One thing that hasn’t been mentioned too much on these boards are the details of the actual fear of an Amazon monopoly on the industry.  And as much as we want to dismiss the accusation, it is worth noting how others in the publishing industry outside of the big names (ie independent publishers and writers, small book stores, and other industry analysts) feel about Amazon.  These are stakeholders with as much on the table in this whole thing too, so it at least has to be respected.  And frankly they do deserve our a buck or two for their hard work if warranted.  The opinions though aren’t always kind.

    http://www.macobserver.com/tmo/article/the_danger_in_quashing_apples_anticompetitive_publishing_deal1/

    http://www.salon.com/2012/04/08/amazons_1_million_slush_fund/

    I found the reads in these links compelling. 

    That all said, I do concede that an illegal act is in fact an illegal act no matter the intention.  It’s in determining the punishment where things become debatable.  Stealing food to feed your family is still stealing, but the law can show mercy under the circumstances. 

    When I got into reading ebooks at the end of 2010 (eInk out of preference btw), I really wanted to go Canadian and buy a Kobo.  But the Kobo reader wasn’t a fit and I don’t get the vibe that the current Kobo Touch is much better.  Obviously being Canadian the Nook isn’t a great option unless you want to constantly load through your computer and USB.  I bought a Kindle 3 and then a Kindle Touch about 18 months later because they were simply the best such devices out there (and their customer service was simply outstanding).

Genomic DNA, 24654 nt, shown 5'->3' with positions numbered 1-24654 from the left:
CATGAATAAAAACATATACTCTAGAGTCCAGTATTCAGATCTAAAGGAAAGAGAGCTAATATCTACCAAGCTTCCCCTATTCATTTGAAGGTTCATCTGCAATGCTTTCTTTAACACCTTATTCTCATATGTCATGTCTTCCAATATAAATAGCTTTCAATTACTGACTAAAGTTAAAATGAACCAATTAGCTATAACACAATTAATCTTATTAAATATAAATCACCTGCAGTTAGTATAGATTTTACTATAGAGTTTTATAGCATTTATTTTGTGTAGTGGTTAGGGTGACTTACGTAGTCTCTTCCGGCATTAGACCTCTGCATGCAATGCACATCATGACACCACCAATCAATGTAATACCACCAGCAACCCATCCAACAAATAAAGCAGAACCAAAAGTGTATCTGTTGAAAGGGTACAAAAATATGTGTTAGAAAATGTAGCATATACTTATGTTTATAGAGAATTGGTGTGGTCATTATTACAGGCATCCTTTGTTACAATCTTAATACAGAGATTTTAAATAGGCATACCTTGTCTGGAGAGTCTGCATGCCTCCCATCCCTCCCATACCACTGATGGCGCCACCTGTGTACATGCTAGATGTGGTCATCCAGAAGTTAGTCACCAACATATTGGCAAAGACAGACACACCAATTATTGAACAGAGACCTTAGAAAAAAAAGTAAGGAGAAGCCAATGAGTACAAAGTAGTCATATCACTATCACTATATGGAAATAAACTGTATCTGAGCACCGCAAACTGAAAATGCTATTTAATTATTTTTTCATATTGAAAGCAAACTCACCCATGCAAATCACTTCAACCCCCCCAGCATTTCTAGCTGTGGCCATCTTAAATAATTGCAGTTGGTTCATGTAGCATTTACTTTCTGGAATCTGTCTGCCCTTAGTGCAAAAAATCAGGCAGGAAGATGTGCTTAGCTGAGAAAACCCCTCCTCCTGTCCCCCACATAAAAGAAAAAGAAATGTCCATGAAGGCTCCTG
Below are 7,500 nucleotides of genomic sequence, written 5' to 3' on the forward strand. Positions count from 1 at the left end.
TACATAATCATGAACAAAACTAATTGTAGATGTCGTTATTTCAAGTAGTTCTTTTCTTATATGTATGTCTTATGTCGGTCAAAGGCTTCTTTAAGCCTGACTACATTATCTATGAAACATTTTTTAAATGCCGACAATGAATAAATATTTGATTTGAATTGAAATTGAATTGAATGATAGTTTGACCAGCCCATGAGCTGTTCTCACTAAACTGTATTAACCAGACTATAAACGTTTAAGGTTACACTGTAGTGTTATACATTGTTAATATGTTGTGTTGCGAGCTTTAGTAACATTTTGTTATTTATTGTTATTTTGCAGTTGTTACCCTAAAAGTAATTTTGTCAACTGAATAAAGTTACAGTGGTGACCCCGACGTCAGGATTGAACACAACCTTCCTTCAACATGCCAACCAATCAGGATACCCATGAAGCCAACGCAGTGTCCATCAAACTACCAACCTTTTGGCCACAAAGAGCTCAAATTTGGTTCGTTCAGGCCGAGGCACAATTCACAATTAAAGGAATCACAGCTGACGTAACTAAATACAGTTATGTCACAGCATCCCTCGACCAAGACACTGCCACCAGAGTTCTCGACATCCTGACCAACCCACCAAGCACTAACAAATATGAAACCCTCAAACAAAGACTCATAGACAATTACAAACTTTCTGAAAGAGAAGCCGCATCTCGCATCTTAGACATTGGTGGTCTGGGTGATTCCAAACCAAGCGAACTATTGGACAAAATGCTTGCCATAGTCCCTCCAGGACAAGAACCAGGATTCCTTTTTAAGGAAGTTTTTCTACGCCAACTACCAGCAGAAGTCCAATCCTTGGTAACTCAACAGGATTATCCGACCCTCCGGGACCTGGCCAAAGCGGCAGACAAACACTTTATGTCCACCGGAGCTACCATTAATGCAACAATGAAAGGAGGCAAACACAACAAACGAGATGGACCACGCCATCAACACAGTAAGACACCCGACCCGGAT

While I love my Kindle, the only issue that may put Amazon in any form of antitrust is their proprietary formats like lack of ePub.  Although to be fair we all know that iBooks, Sony, Kobo and Nook stores all have DRM in some form.  Wouldn’t it be nice to buy an eBook from any store and put them on any device (Kindle and Nook apps on iPad notwithstanding)?  I’d have no problem buying a Kobo book if I can put that on my Kindle.  I can have a choice that way.  And yes, I am aware of methods to break DRM, reformat, and side loading via USB.

    That all said, the only stake I have in this is as a consumer.  And the consumer in me says this; when I got my Kindle, I bought the entire Girl with the Dragon Tatoo trilogy for about $20, it’s now almost twice as much.  Bob McCown’s 100 Greatest Hockey Arguements I got for $10, it’s now $15.  And this is an eBook that I know isn’t available in the US.  Just don’t hold your breath on price changes coming too soon.

    http://news.cnet.com/8301-1023_3-57412592-93/whats-the-future-of-e-book-pricing/

    An eBook to me is for those budget conscience people who are curious about a title, but are on the fence over it and perhaps need a few dollars off as an incentive.  Also an ebooks might encourage people to pick titles that they wouldn’t otherwise because they were simply too embarrassed to have it out there, via book cover, what they’re reading.  Check the best sellers in the Kindle store to know what I mean.

    The last thing I’ll note is that there is a train of thought that states that if Apple pushes its luck enough, this antitrust lawsuit could expand beyond eBooks into other things.

    I want fair prices as a reader.  But I also want to be fair.  Plenty of shades of grey to me.